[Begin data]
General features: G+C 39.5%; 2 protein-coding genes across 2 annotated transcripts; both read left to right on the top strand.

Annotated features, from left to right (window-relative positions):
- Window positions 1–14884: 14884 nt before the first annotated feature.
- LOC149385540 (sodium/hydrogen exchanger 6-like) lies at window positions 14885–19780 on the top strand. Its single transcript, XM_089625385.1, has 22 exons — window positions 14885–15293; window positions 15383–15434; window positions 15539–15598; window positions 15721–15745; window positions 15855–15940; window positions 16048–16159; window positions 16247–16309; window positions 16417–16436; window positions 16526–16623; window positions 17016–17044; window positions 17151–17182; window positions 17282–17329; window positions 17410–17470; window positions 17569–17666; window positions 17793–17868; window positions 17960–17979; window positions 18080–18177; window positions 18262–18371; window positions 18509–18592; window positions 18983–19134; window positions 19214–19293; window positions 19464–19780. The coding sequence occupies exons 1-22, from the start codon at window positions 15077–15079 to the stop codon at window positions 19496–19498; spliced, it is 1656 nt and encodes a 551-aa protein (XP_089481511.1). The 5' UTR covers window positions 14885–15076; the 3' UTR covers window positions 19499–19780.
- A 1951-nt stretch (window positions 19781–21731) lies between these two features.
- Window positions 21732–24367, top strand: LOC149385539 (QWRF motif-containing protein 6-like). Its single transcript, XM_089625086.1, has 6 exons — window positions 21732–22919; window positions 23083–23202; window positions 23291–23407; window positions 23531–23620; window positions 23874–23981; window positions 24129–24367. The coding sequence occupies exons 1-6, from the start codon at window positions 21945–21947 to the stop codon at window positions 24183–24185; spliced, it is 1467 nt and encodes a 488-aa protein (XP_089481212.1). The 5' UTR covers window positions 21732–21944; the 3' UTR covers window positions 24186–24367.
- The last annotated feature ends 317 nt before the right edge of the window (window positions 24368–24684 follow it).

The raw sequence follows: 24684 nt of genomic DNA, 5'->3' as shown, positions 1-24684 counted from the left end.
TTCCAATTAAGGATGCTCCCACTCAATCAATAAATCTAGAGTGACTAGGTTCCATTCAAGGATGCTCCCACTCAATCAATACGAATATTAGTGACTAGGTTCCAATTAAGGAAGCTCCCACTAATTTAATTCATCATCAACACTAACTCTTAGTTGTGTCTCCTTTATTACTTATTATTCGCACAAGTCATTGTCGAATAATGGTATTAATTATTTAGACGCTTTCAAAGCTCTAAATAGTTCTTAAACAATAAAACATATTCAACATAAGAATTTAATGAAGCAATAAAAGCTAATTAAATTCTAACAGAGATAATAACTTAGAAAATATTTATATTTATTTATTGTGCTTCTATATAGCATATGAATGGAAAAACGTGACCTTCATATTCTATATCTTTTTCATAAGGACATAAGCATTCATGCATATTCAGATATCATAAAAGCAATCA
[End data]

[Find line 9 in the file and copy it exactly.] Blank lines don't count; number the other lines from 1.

TTCCAATTAAGGATGCTCCCACTCAATCAATAAATCTAGAGTGACTAGGTTCCATTCAAGGATGCTCCCACTCAATCAATACGAATATTAGTGACTAGGTTCCAATTAAGGAAGCTCCCACTAATTTAATTCATCATCAACACTAACTCTTAGTTGTGTCTCCTTTATTACTTATTATTCGCACAAGTCATTGTCGAATAATGGTATTAATTATTTAGACGCTTTCAAAGCTCTAAATAGTTCTTAAACAATAAAACATATTCAACATAAGAATTTAATGAAGCAATAAAAGCTAATTAAATTCTAACAGAGATAATAACTTAGAAAATATTTATATTTATTTATTGTGCTTCTATATAGCATATGAATGGAAAAACGTGACCTTCATATTCTATATCTTTTTCATAAGGACATAAGCATTCATGCATATTCAGATATCATAAAAGCAATCA